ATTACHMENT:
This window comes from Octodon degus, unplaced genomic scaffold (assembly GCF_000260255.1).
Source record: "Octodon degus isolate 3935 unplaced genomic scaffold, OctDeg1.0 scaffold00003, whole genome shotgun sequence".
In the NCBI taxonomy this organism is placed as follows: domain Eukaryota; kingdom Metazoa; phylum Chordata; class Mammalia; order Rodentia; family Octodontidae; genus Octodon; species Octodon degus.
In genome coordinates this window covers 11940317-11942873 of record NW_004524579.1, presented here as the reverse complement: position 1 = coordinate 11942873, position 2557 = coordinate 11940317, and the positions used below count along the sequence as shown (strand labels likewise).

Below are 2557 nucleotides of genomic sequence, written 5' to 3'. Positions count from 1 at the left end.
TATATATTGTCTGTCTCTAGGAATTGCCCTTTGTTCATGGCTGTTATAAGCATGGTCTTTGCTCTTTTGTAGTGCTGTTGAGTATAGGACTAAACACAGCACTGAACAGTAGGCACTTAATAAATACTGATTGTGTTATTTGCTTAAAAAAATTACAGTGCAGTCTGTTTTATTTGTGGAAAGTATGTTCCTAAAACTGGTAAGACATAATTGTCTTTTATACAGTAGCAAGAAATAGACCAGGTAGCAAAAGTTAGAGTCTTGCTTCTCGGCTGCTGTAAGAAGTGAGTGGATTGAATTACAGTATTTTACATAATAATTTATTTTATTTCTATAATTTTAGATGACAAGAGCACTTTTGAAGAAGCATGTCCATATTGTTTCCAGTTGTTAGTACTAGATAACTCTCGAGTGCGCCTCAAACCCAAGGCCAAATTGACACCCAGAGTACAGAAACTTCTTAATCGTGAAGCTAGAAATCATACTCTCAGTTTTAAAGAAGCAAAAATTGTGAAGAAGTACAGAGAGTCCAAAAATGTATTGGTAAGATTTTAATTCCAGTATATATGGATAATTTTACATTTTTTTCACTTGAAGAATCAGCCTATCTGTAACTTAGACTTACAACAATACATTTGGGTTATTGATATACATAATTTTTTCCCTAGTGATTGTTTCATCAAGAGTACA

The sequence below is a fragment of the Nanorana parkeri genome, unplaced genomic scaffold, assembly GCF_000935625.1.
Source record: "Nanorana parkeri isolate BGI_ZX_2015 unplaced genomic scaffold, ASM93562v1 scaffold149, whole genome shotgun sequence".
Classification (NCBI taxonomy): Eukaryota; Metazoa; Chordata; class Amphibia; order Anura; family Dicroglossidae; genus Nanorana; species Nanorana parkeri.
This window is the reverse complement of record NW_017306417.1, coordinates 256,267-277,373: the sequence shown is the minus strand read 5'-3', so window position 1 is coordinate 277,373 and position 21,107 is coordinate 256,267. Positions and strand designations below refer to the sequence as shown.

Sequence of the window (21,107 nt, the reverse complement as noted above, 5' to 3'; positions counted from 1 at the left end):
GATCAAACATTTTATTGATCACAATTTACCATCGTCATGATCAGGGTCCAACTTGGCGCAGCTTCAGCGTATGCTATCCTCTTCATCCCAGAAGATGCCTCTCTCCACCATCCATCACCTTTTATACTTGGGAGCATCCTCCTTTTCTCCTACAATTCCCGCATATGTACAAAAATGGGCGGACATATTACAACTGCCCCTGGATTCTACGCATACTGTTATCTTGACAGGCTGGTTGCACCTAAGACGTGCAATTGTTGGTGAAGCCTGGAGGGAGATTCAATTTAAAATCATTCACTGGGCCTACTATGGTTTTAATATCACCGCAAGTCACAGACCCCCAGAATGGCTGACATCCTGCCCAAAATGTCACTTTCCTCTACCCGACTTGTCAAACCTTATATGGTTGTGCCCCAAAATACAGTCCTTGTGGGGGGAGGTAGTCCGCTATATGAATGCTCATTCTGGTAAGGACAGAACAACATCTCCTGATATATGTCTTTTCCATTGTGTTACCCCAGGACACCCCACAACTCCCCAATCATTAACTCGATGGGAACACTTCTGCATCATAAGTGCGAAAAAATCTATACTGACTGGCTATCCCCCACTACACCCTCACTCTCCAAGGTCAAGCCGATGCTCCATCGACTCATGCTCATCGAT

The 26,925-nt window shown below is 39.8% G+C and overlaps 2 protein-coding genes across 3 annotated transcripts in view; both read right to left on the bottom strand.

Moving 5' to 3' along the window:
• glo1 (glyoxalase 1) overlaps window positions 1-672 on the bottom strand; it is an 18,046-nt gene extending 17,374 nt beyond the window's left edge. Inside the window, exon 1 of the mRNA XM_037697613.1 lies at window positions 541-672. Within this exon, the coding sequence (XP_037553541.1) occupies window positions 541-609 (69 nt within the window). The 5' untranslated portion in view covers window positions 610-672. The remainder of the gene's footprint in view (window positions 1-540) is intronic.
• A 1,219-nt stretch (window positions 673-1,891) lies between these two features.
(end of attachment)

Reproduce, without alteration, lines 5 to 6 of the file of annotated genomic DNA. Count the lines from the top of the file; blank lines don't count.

Below are 2557 nucleotides of genomic sequence, written 5' to 3'. Positions count from 1 at the left end.
TATATATTGTCTGTCTCTAGGAATTGCCCTTTGTTCATGGCTGTTATAAGCATGGTCTTTGCTCTTTTGTAGTGCTGTTGAGTATAGGACTAAACACAGCACTGAACAGTAGGCACTTAATAAATACTGATTGTGTTATTTGCTTAAAAAAATTACAGTGCAGTCTGTTTTATTTGTGGAAAGTATGTTCCTAAAACTGGTAAGACATAATTGTCTTTTATACAGTAGCAAGAAATAGACCAGGTAGCAAAAGTTAGAGTCTTGCTTCTCGGCTGCTGTAAGAAGTGAGTGGATTGAATTACAGTATTTTACATAATAATTTATTTTATTTCTATAATTTTAGATGACAAGAGCACTTTTGAAGAAGCATGTCCATATTGTTTCCAGTTGTTAGTACTAGATAACTCTCGAGTGCGCCTCAAACCCAAGGCCAAATTGACACCCAGAGTACAGAAACTTCTTAATCGTGAAGCTAGAAATCATACTCTCAGTTTTAAAGAAGCAAAAATTGTGAAGAAGTACAGAGAGTCCAAAAATGTATTGGTAAGATTTTAATTCCAGTATATATGGATAATTTTACATTTTTTTCACTTGAAGAATCAGCCTATCTGTAACTTAGACTTACAACAATACATTTGGGTTATTGATATACATAATTTTTTCCCTAGTGATTGTTTCATCAAGAGTACA